Originally Posted by Matt1981CJ7
I don't think tweaking the timing a little during break-in hurts a thing. My dyno guys did a bunch of that.
I agree. You always seem to have to crank it one way or the other to get it to fire. That's normal.
My point earlier is that, once it does fire, you'd throw a light on it to make sure you had plenty of timing in the engine to keep the temp from going stupid on you. Have the light hooked up and safely out of the way. Go straight to over 2k rpm and check to see if it's at least 40 degrees and rotate the distributor accordingly.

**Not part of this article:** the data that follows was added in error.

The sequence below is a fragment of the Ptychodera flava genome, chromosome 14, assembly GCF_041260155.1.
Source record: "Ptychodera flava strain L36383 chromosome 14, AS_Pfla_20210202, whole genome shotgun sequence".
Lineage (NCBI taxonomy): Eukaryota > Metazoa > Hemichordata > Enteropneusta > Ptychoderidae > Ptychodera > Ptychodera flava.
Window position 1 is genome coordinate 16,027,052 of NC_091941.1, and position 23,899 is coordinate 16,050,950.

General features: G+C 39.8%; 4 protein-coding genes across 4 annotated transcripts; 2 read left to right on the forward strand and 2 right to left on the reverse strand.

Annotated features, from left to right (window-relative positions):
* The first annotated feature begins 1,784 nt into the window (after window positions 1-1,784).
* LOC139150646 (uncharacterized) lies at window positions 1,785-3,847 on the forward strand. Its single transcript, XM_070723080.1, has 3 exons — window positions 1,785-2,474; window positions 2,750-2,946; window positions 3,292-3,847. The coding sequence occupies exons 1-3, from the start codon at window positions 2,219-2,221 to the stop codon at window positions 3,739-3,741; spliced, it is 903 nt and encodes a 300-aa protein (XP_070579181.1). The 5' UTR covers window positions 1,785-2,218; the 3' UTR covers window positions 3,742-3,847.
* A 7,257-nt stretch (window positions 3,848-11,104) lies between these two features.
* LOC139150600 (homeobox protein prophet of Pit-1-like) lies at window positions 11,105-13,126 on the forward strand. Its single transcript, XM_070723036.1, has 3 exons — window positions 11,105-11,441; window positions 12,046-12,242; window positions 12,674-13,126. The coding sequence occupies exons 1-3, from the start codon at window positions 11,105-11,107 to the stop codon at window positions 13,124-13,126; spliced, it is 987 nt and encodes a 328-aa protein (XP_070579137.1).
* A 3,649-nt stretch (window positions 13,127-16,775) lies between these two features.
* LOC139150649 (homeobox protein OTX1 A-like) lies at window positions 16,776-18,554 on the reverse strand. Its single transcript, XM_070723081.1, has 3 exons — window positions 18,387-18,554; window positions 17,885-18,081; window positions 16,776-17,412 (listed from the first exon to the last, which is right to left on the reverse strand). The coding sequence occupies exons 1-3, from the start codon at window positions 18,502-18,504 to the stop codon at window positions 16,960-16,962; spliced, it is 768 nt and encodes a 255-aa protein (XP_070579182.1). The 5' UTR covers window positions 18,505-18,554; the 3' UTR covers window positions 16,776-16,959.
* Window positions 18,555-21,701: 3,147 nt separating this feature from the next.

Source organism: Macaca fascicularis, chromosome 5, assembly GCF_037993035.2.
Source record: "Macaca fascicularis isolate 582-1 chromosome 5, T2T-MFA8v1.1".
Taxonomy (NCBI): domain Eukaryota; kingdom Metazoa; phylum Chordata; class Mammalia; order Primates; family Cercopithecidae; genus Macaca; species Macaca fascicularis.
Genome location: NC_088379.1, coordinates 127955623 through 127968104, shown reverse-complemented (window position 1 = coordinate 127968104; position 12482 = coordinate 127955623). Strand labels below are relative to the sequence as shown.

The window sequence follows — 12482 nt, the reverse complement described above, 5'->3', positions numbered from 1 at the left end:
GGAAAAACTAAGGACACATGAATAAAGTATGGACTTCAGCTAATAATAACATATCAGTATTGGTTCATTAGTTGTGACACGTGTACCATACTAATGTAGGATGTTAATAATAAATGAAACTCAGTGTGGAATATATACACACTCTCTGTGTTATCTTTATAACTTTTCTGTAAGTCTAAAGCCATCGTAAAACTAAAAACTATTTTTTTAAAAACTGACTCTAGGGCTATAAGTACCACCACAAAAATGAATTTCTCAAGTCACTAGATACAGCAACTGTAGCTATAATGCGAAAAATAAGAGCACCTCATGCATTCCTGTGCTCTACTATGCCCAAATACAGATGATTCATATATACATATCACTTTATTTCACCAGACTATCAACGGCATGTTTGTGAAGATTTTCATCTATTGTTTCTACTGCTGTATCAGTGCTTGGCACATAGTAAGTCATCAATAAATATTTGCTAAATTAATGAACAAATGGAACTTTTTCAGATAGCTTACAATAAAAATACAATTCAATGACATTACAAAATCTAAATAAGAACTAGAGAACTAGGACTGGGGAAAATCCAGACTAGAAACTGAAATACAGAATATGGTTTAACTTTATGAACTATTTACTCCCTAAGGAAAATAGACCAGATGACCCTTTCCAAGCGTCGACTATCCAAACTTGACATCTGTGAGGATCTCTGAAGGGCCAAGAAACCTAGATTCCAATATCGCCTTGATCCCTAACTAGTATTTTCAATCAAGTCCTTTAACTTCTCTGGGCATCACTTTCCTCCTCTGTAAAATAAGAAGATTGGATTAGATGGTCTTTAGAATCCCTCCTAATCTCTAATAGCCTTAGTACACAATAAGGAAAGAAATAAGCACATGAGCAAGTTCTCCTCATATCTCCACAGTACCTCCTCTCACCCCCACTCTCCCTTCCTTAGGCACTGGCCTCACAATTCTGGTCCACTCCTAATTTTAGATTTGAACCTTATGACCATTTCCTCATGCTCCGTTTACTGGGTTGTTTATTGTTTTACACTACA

The mistake during initial fire-up would be to idle it while you set it at 10 degrees or something.
I have an old friend that installed a numbers-matching, rebuilt 283? in a gorgeously restored '58 Corvette a year or so ago. I asked him how the initial fire-up went because he didn't build the engine.
He told me that he fired it up and simply set the idle speed and initial timing. All that was left to do was "break in the cam".
He had no idea (and I didn't have the heart to tell him) that he just killed about 90% of that cams ability to survive the first 500 miles.
You still might get lucky and need a 7.8 inch push rod. I know a guy... lol